These works pick up on the main themes of the exhibition: the change in ideas of time and space that railroads inaugurated, the relationship of technology to society, the lives of railroad workers, and the place of nature and the pastoral in American identity in the machine age.

One of the Sheldon’s patrons, moreover, Jim Seacrest, has generously installed an electric train system in the Great Hall. The model features the Union Pacific and the Burlington lines as they run through eastern Nebraska–historic routes.

I could not be more pleased with the exhibition and the support I received in putting it together with the Sheldon’s curatorial staff. I hope that many visitors enjoy it as well. I will add the exhibition print guide and text to this post tomorrow. Here is the wall text for the exhibition:

“Railroads and the Making of Modern America”
Sheldon Museum of Art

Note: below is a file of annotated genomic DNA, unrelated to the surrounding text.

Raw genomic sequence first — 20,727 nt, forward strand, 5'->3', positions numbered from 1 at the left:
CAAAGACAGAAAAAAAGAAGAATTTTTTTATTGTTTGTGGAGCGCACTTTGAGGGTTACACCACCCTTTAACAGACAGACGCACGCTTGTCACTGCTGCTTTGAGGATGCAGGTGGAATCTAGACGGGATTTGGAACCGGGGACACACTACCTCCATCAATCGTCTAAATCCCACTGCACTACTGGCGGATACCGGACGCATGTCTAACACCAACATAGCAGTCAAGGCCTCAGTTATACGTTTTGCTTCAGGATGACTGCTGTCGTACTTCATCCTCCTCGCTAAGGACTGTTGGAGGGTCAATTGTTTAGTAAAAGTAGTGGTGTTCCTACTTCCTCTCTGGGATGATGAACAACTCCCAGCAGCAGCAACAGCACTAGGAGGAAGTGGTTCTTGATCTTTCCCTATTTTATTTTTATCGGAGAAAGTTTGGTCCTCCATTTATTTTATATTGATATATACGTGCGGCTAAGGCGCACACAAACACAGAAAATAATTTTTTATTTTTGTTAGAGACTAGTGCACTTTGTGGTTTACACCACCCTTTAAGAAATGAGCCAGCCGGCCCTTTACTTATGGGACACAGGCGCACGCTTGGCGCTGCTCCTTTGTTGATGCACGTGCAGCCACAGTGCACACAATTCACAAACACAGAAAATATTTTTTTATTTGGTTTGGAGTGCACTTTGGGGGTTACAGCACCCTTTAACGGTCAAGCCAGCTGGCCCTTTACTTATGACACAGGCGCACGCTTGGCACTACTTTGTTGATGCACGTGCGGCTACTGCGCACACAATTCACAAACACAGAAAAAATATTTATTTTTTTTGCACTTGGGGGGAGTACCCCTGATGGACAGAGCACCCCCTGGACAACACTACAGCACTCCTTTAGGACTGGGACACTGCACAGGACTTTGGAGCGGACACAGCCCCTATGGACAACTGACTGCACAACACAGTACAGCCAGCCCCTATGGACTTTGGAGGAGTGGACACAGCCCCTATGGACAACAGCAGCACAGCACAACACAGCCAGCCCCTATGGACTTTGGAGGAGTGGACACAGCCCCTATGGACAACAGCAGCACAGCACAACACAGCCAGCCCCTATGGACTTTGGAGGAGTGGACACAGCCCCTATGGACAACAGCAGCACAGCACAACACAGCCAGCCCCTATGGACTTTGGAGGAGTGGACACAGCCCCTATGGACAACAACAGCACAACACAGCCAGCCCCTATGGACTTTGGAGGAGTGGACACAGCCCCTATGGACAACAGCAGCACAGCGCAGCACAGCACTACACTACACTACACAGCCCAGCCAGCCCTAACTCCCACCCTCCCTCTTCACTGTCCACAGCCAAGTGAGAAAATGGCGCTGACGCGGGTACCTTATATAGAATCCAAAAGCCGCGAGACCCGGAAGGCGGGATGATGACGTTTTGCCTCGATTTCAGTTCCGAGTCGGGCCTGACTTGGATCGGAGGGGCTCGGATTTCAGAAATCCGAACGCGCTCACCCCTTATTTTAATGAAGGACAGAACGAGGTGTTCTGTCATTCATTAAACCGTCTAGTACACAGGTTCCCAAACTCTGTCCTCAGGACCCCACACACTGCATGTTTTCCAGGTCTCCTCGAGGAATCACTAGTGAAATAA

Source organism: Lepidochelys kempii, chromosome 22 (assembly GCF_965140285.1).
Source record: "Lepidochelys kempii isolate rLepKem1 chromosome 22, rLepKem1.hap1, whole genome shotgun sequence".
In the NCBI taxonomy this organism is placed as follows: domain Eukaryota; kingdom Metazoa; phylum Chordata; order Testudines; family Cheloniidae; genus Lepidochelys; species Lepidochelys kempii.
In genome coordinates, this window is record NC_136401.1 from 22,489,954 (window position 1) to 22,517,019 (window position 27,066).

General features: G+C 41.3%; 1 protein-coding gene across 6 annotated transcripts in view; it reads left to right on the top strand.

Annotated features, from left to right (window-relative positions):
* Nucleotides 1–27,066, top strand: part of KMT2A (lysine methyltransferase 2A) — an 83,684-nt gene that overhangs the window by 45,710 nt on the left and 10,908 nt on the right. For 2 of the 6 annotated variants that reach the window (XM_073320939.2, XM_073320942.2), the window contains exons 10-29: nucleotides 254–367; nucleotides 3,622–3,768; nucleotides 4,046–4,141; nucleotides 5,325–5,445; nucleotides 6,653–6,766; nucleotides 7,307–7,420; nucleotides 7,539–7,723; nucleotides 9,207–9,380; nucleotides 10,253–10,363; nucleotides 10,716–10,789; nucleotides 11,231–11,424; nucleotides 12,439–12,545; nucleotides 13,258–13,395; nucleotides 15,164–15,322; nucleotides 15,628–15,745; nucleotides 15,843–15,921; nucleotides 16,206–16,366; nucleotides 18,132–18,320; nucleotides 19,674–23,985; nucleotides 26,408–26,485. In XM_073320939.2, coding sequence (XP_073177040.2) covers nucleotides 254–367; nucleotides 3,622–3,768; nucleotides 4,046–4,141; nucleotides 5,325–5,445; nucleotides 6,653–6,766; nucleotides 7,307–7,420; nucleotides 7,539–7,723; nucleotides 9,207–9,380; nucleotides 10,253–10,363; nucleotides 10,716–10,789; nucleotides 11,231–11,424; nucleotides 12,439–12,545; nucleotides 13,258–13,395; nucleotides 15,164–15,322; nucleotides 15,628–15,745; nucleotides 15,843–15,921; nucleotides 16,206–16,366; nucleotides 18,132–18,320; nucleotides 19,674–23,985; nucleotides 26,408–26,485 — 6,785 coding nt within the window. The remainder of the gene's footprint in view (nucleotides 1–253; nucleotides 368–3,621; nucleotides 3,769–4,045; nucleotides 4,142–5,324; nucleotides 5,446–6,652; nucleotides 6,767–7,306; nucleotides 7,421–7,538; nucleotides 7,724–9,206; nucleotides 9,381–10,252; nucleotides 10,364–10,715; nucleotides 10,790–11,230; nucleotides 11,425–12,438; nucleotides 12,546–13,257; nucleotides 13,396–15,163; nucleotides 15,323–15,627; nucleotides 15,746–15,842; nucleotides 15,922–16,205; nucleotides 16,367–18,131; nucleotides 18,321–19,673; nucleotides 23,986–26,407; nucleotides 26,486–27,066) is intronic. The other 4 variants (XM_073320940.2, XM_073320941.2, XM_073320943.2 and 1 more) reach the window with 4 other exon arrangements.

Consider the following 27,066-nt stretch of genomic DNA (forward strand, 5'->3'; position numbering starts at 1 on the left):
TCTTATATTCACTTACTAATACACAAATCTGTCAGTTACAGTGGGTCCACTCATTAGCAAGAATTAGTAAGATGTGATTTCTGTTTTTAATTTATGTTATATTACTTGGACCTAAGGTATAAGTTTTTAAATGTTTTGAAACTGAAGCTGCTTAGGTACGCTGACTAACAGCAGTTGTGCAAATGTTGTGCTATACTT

Between 1840 and 1900, the railroad network in the United States expanded from a total length of about 5,000 miles to almost 200,000. Railroads touched nearly every aspect of society well into the twentieth century, and the disruption they seemed to cause was widely discussed and felt. Railroads brought changes in the fundamental elements of energy and production where for generations there had been nothing but continuity. The new technology seemed to indicate that people could control and direct much more than anyone ever anticipated, shaping cultures, economies, and landscapes in new and complex ways. These modern changes prompted anxiety and awe, apprehension and admiration. Historian Henry Adams, an astute observer of the period, wrote in the late 1890s that “the generation between 1865 and 1895 was already mortgaged to the railways, and no one knew it better than the generation itself.” Railroads, he continued,“absorbed the energies of some sixty million people to the exclusion of every other force, real or imaginary.”